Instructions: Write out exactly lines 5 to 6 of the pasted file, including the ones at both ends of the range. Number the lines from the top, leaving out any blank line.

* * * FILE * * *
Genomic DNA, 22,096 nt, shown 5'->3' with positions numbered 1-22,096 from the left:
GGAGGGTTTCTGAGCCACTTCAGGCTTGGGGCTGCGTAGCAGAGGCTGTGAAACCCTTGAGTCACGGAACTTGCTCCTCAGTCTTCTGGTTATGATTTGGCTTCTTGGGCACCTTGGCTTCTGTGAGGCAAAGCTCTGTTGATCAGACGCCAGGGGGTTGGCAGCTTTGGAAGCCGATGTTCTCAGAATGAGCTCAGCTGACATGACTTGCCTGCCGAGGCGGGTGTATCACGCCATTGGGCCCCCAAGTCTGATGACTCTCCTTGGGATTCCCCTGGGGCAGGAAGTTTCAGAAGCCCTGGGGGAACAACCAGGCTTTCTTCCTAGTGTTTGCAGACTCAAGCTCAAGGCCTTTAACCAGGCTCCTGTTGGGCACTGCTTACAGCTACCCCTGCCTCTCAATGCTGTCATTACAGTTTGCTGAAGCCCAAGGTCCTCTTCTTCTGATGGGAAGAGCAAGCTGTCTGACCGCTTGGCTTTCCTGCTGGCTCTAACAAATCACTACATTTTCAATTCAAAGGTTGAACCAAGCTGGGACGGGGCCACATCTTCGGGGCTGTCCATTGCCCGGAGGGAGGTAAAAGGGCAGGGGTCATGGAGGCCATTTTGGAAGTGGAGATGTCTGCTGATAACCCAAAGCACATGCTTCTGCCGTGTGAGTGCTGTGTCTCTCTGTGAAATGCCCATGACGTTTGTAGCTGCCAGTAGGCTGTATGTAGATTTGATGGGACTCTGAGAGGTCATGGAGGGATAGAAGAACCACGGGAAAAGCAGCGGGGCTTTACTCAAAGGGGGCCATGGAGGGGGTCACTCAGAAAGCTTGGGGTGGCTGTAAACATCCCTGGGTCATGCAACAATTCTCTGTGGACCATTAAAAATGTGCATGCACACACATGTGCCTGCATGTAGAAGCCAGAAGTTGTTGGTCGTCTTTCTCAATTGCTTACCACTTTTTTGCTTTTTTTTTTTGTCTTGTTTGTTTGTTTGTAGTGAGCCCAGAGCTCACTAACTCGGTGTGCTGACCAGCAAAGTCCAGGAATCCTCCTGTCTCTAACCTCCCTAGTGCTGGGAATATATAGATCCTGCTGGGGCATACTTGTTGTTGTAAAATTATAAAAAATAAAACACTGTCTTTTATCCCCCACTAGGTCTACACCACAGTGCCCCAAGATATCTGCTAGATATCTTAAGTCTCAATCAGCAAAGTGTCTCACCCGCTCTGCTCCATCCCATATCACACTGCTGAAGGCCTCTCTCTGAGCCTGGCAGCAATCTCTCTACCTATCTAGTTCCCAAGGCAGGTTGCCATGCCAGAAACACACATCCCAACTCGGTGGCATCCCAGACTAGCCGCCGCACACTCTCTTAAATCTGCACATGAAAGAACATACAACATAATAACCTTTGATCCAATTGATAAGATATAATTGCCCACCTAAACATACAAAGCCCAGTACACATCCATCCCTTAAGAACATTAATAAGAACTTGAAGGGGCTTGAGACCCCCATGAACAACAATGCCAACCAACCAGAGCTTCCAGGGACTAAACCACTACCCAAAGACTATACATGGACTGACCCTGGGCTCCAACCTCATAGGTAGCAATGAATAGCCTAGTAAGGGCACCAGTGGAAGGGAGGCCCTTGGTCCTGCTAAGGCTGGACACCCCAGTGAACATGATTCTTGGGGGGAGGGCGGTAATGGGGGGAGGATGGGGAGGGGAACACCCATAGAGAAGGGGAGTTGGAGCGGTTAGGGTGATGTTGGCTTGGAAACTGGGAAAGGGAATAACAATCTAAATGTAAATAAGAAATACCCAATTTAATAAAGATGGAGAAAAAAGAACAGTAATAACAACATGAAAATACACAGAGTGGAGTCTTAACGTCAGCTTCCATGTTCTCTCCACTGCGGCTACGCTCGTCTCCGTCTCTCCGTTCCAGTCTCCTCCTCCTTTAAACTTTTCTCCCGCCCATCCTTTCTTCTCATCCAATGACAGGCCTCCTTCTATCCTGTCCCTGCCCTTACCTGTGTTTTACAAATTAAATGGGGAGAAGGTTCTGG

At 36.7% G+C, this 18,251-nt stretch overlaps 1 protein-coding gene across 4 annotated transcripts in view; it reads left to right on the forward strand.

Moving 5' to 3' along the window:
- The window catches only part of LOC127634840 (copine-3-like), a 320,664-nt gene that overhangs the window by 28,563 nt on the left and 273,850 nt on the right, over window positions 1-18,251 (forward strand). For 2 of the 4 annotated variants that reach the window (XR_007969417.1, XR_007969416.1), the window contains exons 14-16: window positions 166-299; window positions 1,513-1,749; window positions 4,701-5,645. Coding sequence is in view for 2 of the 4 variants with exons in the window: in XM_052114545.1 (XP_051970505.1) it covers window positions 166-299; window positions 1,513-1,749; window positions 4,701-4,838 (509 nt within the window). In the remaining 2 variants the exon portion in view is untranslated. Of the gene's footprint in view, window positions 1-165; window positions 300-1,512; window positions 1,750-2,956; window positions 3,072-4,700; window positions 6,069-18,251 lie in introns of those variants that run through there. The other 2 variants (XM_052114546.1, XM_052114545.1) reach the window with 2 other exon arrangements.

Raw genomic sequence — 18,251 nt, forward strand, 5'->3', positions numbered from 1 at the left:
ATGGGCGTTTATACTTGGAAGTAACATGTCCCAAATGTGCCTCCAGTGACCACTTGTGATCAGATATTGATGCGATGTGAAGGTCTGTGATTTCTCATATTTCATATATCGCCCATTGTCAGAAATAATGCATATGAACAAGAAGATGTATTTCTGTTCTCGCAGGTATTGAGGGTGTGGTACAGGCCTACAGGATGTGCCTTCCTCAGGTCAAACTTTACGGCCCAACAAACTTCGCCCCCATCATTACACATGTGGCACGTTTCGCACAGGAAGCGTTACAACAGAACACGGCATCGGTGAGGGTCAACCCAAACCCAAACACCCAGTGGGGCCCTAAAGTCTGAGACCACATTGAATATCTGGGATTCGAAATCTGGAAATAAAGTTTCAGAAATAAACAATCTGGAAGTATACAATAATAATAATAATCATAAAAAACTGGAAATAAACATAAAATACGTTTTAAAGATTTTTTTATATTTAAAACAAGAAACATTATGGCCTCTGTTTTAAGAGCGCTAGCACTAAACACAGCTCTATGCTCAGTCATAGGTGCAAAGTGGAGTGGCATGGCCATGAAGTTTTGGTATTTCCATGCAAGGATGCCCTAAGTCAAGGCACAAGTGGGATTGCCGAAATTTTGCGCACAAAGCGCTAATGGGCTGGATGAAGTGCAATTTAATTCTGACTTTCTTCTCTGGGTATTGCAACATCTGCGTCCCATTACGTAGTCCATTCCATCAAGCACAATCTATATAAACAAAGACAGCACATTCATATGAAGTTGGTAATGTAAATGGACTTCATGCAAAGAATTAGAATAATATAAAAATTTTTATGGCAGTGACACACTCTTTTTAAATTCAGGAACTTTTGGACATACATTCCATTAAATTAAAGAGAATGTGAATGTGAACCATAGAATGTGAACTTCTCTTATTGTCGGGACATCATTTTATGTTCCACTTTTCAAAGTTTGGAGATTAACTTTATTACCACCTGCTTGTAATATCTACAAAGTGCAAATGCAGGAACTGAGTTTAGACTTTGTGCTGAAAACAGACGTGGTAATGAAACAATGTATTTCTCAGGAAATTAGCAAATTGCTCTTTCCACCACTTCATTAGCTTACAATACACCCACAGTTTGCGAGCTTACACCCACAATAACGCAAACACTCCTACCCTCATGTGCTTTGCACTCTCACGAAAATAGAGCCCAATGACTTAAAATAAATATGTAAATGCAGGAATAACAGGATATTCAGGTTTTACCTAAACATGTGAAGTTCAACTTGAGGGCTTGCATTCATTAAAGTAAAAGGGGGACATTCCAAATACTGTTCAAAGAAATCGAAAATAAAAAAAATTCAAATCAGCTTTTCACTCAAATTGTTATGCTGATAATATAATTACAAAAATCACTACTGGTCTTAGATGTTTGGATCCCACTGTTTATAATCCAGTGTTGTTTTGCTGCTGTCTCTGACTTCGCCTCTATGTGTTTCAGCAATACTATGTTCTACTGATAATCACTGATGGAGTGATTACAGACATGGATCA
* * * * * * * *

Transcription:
- The window catches only part of LOC127634840 (copine-3-like), a 320,664-nt gene that overhangs the window by 28,563 nt on the left and 273,850 nt on the right, over window positions 1-18,251 (forward strand). For 2 of the 4 annotated variants that reach the window (XR_007969417.1, XR_007969416.1), the window contains exons 14-16: window positions 166-299; window positions 1,513-1,749; window positions 4,701-5,645. Coding sequence is in view for 2 of the 4 variants with exons in the window: in XM_052114545.1 (XP_051970505.1) it covers window positions 166-299; window positions 1,513-1,749; window positions 4,701-4,838 (509 nt within the window). In the remaining 2 variants the exon portion in view is untranslated. Of the gene's footprint in view, window positions 1-165; window positions 300-1,512; window positions 1,750-2,956; window positions 3,072-4,700; window positions 6,069-18,251 lie in introns of those variants that run through there. The other 2 variants (XM_052114546.1, XM_052114545.1) reach the window with 2 other exon arrangements.

Raw genomic sequence — 18,251 nt, forward strand, 5'->3', positions numbered from 1 at the left: